Beethoven Works for Cello and Piano; Music of Lowell Liebermann

Dear Music Lovers,

I am very happy to welcome cellist Colin Carr and pianist Tom Sauer to Bargemusic this Saturday, February 2nd at 8 pm and Sunday, February 3rd at 4 pm, in their concerts of Beethoven’s works for cello and piano.

Colin and Tom have been playing together a lot recently. I met Colin years ago in Amsterdam. He had just performed at the venue where I was to perform. I arrived at the place where I was supposed to stay just as he was leaving. It was a little guest house inside of a garden. I remember looking at him; he was sitting on a bed smiling, with his cello. There was no floor, just soil. There were bugs on the ground, and it was cold. I took one look at Colin in my so-called future place, and then I ran out of there. For the next few hours I looked for a hotel room. It was early morning. I found an old, simple hotel on the water. Late that evening, as I was practicing the second movement of the Tchaikovsky concerto, I saw from my window two beautiful white swans floating on the water in the darkness. I will always remember that.

The next time I saw Colin, we were both performing at a festival in the States. I heard him play, and I remember very clearly the very deep tone of his lower strings on the cello. Since then we have played together here and also in England. I always have great fun playing with him in different combinations. He’s been performing frequently at the Bargemusic venue. After every concert he always leaves something — his shirt, his shoes… Let’s see what he will leave this time.

This Friday, February 1st at 8 pm, our “Here and Now: American Contemporary Music Series” features the music of Lowell Liebermann. I met Lowell years ago at a chamber music party. I was trying to read his piano trio or his sonata for violin and piano. But whichever it was, I found it very pleasing. I enjoyed sight reading my part. Later on I had the pleasure of performing Mozart sonatas and Irish songs by Beethoven and Maria von Weber with Lowell and the wonderful Irish tenor Robert White (although he’s American). I think this Friday’s feast of Lowell’s music should greatly satisfy our appetites.

Lots of Love,
Mark Peskanov

5 Responses to “Beethoven Works for Cello and Piano; Music of Lowell Liebermann”

  1. Colin Carr Says:

    The complete works of Beethoven for piano and cello represent the three supposed periods of Beethoven’s life. The performance of these masterful and perfect pieces presents a challenge that instills excitement, respect, honor, privilege and of course, fear, into the process of learning and relearning them. Two centuries after they were written they remain the apotheosis of chamber music for the two instruments, scaling the heights and depths of human feeling. Whilst maybe not as awe-inspiring as playing all of the 16 string quartets, or, even more daunting, the 32 piano sonatas, I nevertheless see this music as a lifetime project to be worked and reworked, like having a sculpture in my garden that I can visit anytime I feel the urge to add a little bit here, remove a little bit there and invite my friends (that’s you) to come and admire in its present incarnation.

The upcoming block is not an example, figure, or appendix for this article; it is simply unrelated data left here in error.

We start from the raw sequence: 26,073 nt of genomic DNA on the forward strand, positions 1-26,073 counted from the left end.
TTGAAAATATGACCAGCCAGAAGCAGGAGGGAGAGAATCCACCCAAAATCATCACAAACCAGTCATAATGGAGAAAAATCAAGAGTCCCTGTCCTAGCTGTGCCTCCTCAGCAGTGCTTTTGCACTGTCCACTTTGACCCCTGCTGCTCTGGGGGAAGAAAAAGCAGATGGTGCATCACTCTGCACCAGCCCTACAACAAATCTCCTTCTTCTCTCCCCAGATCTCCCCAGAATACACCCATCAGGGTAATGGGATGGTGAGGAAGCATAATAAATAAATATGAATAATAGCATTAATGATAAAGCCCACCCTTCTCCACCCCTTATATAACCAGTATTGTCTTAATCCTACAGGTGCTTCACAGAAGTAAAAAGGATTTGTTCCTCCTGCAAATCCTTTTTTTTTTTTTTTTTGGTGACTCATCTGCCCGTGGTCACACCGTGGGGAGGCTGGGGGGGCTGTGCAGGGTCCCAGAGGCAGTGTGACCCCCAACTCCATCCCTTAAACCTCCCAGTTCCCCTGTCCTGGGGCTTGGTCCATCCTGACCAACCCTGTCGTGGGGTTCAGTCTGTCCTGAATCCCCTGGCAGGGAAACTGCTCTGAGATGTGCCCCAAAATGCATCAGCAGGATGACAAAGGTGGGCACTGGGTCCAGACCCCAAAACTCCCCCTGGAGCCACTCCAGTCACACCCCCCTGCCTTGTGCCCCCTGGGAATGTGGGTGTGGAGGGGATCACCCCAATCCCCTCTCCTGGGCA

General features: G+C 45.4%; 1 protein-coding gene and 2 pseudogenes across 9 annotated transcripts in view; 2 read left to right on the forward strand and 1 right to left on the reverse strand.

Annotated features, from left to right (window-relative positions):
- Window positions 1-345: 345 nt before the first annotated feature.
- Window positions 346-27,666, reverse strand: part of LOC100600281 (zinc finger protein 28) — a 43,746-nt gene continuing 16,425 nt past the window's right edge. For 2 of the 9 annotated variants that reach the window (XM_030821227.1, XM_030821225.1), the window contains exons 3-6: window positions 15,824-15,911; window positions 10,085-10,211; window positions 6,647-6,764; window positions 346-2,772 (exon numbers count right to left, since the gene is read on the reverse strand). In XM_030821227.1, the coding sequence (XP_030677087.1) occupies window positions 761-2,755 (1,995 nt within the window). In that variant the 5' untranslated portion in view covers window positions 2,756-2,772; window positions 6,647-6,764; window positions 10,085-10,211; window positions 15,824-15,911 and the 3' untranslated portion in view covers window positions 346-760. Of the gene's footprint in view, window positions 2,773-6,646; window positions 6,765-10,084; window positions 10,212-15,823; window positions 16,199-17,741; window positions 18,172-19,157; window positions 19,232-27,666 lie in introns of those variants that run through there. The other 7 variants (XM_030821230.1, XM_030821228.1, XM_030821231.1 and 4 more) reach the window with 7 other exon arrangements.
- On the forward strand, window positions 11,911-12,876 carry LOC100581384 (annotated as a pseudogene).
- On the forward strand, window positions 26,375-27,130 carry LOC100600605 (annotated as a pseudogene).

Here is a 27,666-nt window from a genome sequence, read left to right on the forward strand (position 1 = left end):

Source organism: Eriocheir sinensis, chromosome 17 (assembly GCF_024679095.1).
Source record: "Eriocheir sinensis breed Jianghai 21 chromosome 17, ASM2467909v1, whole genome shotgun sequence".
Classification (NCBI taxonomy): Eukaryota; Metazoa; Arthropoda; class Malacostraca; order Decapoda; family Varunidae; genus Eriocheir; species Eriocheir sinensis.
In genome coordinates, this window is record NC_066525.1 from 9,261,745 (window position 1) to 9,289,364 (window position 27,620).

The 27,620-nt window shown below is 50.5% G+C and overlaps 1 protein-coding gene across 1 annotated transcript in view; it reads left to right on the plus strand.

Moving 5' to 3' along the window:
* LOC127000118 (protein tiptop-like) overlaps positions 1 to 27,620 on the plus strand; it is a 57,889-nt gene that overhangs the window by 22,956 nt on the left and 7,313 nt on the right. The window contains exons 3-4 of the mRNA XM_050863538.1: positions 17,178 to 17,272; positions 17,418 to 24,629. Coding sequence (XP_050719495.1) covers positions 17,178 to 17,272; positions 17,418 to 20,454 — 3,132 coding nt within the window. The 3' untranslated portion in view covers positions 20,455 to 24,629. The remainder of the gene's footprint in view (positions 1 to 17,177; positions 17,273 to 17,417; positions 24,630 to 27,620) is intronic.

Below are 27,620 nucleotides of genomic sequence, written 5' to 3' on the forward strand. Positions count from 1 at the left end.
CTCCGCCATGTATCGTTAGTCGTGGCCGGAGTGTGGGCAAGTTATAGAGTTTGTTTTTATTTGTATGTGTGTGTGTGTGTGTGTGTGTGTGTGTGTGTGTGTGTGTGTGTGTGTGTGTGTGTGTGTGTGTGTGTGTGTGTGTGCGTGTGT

2. Thomas Sauer Says:

    Colin and I have been working on the Beethoven sonatas on and off for nearly ten years now. The chance to play all of them on consecutive evenings is one not be missed, and we are excited to take it. Beethoven is one of those rare figures about whom much of the received wisdom is true. He struggled mightily in both his creative and personal life, and left a body of work of enormous depth and power. His cello sonatas find him mostly in high spirits: many of the movements are in major keys, tempos are typically brisk, and there is tremendous play between the instruments. Yet there is reflection and even tragedy as well. The short slow segment from the great A-major sonata is full of calm and lyric beauty, while the introduction to the G minor sonata reveals Beethoven in a terribly serious pose. A deep melancholy pervades the slow movement of the final sonata. This melancholy is dispelled, and thoroughly, by Beethoven’s first great fugal finale, a form to which he would return in ever more powerful ways in his late period. Misunderstood and maligned in Beethoven’s lifetime and for a good while thereafter, these fugal finales depict in an incredibly vivid way Beethoven’s titanic will power, as he pushed fugal technique farther than it can comfortably go and, crucially, farther than he himself could comfortably take it. Such was the spirit of the man.

  3. Lowell Liebermann Says:

    I had the great joy of performing with Mark last season at Bargemusic, and was delighted when he asked me to present a program of my own music for February 1st. My colleague/friends who will be joining me for the performance are a joy to play with: Stefan Hoskuldsson, principal flute at the Metropolitan Opera and one of the world’s great flautists (and about the nicest guy one could ever hope to meet) and the equally fantastic husband/wife team of cellist Tobias Werner and violinist Teresa Ling, with whom I had a blissful residency at their bucolic festival in rural Hot Springs Virginia — the Garth Newel Festival. Combine those performers with the wonderful venue that Bargemusic is, and it should be a great evening — at least it will be for me!

  4. AlexM Says:

    Your blog is interesting!

    Keep up the good work!

  5. player pianos Says:

    we can see that the complete works of Beethoven for piano and cello represent the three supposed periods of Beethoven’s life.And i found it very pleasing for violin and piano.